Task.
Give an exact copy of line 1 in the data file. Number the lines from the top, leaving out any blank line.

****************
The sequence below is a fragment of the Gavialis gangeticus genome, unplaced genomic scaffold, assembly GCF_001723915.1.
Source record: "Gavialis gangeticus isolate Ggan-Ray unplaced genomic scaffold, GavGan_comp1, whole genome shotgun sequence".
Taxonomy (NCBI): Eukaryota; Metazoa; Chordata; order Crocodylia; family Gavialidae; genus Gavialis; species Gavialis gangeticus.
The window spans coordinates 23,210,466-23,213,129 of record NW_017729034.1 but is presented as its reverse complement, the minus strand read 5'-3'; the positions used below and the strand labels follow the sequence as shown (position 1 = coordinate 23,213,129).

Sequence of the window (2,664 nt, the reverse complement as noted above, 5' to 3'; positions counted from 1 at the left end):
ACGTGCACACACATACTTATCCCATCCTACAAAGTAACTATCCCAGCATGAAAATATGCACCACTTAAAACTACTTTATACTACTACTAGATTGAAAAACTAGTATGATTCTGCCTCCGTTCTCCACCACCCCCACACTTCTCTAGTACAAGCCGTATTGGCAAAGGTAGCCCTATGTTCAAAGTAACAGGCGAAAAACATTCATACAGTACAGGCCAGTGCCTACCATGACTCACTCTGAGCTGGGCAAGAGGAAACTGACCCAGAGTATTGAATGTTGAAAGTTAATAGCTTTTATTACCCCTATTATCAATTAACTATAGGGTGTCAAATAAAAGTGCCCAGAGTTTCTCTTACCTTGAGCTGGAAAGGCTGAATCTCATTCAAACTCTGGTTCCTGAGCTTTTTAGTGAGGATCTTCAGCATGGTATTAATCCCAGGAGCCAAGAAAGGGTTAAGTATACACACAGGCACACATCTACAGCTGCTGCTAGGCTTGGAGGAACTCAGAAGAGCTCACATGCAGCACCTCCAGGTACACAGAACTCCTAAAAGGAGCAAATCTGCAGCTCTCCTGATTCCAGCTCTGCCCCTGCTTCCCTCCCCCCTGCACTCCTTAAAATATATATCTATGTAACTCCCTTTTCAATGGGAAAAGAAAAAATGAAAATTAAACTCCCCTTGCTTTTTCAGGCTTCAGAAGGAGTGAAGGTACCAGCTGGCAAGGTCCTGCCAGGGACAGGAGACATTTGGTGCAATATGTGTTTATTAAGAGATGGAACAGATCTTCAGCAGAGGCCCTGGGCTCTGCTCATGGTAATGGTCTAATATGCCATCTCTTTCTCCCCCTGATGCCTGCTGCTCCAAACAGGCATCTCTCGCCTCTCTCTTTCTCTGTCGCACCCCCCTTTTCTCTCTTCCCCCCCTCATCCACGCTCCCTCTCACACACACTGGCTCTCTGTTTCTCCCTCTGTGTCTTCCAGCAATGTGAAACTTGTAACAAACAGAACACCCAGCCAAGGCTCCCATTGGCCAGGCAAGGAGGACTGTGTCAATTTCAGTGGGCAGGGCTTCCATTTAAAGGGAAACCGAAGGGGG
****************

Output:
The sequence below is a fragment of the Gavialis gangeticus genome, unplaced genomic scaffold, assembly GCF_001723915.1.